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President Ruth Simmons, the first black president in Ivy League history, will step down at the end of the academic year, she announced Thursday morning.

Simmons, who was also the second female president in the Ivy League, took the helm as the University's 18th president in 2001. She told The Herald she originally intended to step down after 10 years — about the average for Ivy League presidents — but stayed on an extra year at the behest of the Corporation, the University's highest governing body.

Simmons said she came to the decision at the end of the summer. She told a few members of the Corporation — including Chancellor Thomas Tisch '76 — of her intention to leave at a meeting Aug. 16. Though Simmons and Tisch considered announcing her resignation at the upcoming meeting of the Corporation Oct. 20-22, they decided the Brown community should learn the news sooner.

"This was the soonest we thought we could do it, of course not wanting to disrupt the opening of the semester," Simmons said.

Though the Corporation usually takes at least a year to select a new president, both Simmons and Tisch expressed confidence that there would be sufficient time to find the right successor by spring. A group within the Corporation is responsible for presidential succession plans.

Tisch told The Herald in March that he expected Simmons to stay on as president "for the foreseeable future."

Simmons said now is the right time to step down because of the "wonderfully expanded faculty," "brilliant and capable" new administrators and the University's current financial health.

"The time to make the transition is when you're strong," she said. "I believe, myself, that this is a time to do that, because we're past that crisis — that financial crisis. We are on an upward trajectory."

The rest of the Corporation was informed of Simmons' decision Thursday, according to Marisa Quinn, vice president for public affairs and University relations. Tisch said Corporation members expressed the "greatest gratitude and deepest respect" for Simmons upon hearing the news.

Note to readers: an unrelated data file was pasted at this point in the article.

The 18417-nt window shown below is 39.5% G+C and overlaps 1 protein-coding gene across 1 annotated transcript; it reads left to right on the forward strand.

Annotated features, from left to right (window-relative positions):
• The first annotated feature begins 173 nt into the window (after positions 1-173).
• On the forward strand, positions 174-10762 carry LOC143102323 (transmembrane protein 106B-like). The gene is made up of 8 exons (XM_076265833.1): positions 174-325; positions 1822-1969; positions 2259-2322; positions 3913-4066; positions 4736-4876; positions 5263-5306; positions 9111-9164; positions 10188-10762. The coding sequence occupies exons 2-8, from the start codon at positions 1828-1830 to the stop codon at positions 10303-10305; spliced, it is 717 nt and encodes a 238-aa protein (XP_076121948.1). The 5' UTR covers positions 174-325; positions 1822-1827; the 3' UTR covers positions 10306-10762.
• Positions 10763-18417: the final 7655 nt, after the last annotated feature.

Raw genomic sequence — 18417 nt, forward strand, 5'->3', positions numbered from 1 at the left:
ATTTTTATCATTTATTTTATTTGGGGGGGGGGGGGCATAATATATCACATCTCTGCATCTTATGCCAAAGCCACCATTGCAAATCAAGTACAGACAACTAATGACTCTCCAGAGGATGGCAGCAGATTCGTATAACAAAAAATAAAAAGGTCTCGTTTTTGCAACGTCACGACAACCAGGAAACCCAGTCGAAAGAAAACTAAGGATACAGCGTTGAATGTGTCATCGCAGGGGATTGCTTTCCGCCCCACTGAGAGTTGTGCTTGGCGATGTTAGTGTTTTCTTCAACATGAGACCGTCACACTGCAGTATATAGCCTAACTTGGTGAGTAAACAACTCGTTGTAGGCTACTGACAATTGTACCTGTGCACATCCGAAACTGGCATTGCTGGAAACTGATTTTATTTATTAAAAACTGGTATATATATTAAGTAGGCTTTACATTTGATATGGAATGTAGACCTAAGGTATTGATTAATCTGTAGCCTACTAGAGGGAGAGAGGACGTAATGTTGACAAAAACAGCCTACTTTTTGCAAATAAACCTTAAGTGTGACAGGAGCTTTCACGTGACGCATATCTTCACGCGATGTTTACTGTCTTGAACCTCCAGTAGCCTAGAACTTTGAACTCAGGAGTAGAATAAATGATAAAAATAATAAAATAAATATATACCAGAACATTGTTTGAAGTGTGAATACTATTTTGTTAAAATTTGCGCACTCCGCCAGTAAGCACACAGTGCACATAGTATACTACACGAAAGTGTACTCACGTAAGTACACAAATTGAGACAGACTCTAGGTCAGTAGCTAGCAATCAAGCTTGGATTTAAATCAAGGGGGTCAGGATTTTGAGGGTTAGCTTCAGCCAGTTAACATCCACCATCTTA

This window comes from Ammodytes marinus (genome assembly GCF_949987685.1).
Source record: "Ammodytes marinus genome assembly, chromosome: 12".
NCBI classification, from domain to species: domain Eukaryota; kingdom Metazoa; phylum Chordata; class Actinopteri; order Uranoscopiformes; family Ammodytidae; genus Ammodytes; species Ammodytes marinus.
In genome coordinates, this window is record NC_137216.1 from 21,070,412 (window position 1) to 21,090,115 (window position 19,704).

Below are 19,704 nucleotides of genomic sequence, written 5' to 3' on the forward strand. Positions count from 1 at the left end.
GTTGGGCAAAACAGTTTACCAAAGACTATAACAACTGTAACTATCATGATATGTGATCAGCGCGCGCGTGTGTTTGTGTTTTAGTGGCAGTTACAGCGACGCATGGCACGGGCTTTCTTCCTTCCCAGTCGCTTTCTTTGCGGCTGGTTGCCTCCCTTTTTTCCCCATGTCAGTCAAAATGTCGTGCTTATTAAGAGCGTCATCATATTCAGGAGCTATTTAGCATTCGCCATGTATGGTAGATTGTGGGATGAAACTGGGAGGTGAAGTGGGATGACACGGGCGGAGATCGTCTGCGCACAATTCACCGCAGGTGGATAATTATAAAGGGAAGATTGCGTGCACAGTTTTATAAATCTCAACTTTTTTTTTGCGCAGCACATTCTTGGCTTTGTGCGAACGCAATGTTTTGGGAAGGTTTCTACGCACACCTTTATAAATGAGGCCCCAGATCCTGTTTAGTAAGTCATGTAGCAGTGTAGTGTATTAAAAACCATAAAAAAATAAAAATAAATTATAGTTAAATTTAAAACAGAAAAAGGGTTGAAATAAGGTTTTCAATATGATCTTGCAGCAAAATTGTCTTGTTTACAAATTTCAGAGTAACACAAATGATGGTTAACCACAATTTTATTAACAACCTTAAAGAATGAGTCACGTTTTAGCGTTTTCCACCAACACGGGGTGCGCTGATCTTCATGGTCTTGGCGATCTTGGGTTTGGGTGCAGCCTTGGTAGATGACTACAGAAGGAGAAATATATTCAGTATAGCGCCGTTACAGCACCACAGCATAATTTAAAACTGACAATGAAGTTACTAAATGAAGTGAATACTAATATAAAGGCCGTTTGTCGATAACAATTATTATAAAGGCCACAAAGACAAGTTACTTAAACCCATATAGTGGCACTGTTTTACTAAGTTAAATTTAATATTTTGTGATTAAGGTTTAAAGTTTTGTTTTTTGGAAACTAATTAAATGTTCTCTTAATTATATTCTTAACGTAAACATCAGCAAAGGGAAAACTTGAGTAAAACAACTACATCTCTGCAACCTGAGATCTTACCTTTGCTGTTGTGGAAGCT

Simmons said the Plan for Academic Enrichment — her overarching vision for the University's institutional growth and development and the cornerstone of her presidency — will continue beyond this year. Though she wants to add a "follow-on" to keep the plan fresh, she said the new president will also influence the plan's future. "No president would want to come to a place and be handed a plan they have no input into," Simmons said.

Provost Mark Schlissel P'15 will start developing the follow-on, which the new president will then review and add to. The plan has "enhanced the capacity of Brown as a University to educate students and produce academic scholarship," he said, and the University will harness this capacity "to increase the significance of Brown's scholarship and our ability to help work on problems of the world" in future years.

Under the plan, Simmons launched the Campaign for Academic Enrichment, a fundraising initiative that raised more than $1.6 billion by its close in December 2010. The University also hired more than 100 new faculty members, expanded its graduate programs and established a School of Engineering.

Simmons appointed a Steering Committee on Slavery and Justice in 2003 to research the University's historical involvement with the slave trade and recommend steps for acknowledging the intersections between slavery and the University's early years. The committee released its report in 2006, garnering national media attention. Other universities have since initiated similar investigations of their own.

Stephen Robert '62 P'91, who chaired the committee that selected Simmons as president, expressed sadness after the announcement. Simmons is "the best university president in America," he said.

"She first of all raised Brown's standards, forcing us to be much better than we were," he said. "And she gave us permission to be self-critical instead of just being self-satisfied."

Simmons said she will return to the University as a professor of comparative literature and Africana studies after spending a year away from Brown to "take up projects that have been on hold far too long." Though she has not decided how she will spend the year, she said she would like to go to France.

— With additional reporting by Tony Bakshi and Elizabeth Carr


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